Meanwhile, we get a succession of the Doctor’s mates. First off, we have a lesbian Silurian consulting detective(!) whose name I didn’t catch, and Jenny, her maid and lover (kinky combination, that), living in the London of 1888, where she’s just killed Jack the Ripper. I noticed she referred to an Inspector Abberline, and being a card-carrying geek I recognised the name from Alan Moore and Kevin Campbell’s From Hell. That’s even cooler than the Thunderbirds reference.

Next up we have Strax, the Sontaran nurse at the Battle of Zarathustra in 4037 AD, a future where fashions are seemingly inspired by the Crimean War. He’s a great character. I love the jocular threats he makes to kill his patients.

The odd one out is River Song. She starts out in a rather jolly mood as she smugly breaks into the Stormcage. But the appearance of the Lonely Centurion, and the realisation that it’s time for the Battle of Demons Run, suddenly turn her very sober indeed. “Because this is it,” she says portentously, “This is the day he finds out who I am.” And yes, it’s particularly interesting watching Alex Kingston’s performance the second time round.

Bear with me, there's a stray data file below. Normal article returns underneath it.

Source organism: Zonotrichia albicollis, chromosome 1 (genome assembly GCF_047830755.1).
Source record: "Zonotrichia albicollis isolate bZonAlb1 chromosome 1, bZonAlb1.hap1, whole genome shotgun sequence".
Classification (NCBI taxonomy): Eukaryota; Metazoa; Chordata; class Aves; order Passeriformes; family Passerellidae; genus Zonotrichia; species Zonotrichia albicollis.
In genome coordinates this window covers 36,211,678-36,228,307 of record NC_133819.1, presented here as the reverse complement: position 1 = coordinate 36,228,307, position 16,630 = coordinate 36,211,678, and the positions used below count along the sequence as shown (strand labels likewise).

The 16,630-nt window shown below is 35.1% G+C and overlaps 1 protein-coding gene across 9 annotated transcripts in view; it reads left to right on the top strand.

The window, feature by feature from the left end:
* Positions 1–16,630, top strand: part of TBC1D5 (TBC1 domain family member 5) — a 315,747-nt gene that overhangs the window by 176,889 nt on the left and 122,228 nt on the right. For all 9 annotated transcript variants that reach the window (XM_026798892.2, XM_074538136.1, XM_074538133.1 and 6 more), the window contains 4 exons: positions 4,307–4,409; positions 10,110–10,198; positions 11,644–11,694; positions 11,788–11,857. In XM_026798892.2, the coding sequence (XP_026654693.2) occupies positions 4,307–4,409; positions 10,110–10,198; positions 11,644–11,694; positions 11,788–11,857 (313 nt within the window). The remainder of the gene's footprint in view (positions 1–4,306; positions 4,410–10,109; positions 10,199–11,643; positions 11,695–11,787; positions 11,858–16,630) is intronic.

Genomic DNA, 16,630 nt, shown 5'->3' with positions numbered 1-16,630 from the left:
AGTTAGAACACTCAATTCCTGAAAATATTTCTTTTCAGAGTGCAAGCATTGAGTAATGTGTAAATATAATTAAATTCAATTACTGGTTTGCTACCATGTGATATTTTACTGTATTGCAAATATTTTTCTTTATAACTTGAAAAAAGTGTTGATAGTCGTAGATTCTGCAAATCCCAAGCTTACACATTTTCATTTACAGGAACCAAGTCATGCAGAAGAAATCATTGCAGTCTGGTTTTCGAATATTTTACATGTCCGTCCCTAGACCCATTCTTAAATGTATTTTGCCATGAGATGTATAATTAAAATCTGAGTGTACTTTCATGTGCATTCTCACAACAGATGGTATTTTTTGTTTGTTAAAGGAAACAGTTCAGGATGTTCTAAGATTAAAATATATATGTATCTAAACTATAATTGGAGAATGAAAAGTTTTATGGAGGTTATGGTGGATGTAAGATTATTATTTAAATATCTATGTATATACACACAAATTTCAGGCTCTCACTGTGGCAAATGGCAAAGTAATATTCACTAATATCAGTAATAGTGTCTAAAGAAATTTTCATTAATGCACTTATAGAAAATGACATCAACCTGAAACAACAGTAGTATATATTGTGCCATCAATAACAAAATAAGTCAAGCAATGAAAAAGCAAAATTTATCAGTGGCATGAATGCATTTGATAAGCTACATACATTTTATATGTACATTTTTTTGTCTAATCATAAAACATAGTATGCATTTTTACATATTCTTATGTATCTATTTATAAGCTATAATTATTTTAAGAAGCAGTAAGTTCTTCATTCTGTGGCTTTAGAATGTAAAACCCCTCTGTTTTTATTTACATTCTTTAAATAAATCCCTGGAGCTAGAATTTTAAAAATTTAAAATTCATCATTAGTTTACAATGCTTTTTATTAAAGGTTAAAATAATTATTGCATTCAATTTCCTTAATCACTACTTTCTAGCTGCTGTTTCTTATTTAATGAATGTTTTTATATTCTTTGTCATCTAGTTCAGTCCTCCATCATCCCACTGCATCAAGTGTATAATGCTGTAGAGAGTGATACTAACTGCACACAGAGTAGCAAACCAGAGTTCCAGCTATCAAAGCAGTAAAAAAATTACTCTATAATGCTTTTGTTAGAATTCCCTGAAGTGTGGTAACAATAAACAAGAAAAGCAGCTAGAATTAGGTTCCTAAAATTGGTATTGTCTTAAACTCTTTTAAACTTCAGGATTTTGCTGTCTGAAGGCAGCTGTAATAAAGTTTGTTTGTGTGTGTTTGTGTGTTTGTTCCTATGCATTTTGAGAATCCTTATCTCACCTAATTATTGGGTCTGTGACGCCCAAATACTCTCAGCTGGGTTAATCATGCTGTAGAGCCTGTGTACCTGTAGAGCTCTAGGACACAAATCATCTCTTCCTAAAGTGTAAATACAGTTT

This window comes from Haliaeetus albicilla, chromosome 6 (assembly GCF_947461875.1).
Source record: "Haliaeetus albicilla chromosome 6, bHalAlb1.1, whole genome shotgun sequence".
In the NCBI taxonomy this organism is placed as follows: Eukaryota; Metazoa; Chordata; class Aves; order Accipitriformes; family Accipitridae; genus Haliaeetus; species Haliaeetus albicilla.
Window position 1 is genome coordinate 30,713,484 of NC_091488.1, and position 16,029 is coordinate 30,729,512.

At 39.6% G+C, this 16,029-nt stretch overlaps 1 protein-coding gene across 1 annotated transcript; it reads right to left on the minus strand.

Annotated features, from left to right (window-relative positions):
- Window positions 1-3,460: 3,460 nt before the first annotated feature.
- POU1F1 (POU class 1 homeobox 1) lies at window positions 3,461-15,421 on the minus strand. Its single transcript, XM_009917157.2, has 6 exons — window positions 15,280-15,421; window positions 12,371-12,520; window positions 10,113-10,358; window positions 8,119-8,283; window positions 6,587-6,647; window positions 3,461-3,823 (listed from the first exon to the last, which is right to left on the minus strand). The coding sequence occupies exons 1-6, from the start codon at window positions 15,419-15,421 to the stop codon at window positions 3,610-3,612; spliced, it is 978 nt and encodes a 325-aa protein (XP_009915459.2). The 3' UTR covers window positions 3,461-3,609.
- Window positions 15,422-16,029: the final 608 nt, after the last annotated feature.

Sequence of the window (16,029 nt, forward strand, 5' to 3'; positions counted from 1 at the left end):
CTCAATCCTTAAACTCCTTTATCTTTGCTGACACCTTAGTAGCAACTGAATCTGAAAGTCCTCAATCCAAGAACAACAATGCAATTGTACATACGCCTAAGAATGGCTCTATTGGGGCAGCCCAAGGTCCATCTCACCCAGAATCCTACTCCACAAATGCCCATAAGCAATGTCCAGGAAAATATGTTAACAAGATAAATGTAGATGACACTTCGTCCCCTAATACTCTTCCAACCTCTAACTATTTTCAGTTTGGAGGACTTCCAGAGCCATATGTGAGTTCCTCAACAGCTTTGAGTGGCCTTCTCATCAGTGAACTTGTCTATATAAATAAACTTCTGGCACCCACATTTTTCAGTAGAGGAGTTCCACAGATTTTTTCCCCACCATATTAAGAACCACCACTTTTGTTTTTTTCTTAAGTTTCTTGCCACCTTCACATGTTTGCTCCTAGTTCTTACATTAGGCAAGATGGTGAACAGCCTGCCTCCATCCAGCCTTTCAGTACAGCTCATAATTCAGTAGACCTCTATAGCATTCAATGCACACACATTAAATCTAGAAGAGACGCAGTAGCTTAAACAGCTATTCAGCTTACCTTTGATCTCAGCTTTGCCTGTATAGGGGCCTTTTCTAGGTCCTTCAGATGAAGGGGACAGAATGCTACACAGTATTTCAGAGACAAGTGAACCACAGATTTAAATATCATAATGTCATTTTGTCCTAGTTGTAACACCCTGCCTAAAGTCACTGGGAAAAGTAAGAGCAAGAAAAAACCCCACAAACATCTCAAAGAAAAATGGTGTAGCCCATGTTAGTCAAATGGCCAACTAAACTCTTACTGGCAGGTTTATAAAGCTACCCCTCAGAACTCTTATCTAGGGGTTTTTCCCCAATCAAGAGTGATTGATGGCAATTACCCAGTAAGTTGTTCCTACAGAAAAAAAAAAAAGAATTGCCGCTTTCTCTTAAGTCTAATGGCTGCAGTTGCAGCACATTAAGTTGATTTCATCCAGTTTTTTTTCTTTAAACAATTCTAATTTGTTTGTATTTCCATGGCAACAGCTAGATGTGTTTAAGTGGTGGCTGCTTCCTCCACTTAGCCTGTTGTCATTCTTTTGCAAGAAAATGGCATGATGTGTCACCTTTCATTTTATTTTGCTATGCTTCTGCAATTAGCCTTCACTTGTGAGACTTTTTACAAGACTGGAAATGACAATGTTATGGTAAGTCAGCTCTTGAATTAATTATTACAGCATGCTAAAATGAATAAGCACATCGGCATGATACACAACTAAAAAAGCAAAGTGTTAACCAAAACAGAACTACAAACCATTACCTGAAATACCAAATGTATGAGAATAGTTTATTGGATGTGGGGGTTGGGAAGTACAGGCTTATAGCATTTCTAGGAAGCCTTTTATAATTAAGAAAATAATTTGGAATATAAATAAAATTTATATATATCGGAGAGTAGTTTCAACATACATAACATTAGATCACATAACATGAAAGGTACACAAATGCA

Dorium, who already feels like an old friend after just one brief appearance, gets a magnificent speech in which he gets to be rather cool while at the same time explaining the plot to our baddies, Eyepatch Lady (or Madame Kovarian) and Colonel Manton. Because the Doctor is recruiting an army, by calling in favours. And a blue box lands right by Dorium…

Lorna has a brief encounter with Amy in which we find out her allegiances are somewhat ambiguous, and our attention is drawn again to the prayer leaf she’s been knitting, with the name of the child sewn on to both sides.

Manton’s the next one to get a speech. Although it would normally be a “level one heresy”, he is able, “by the divine grant of the Papal Mainframe herself” to remove the hoods of the headless monks, beneath which is… no head, but a stump, which is more horrible than nothing would have been. But behind the third hood, making a late and typically dramatic entrance, is the Doctor.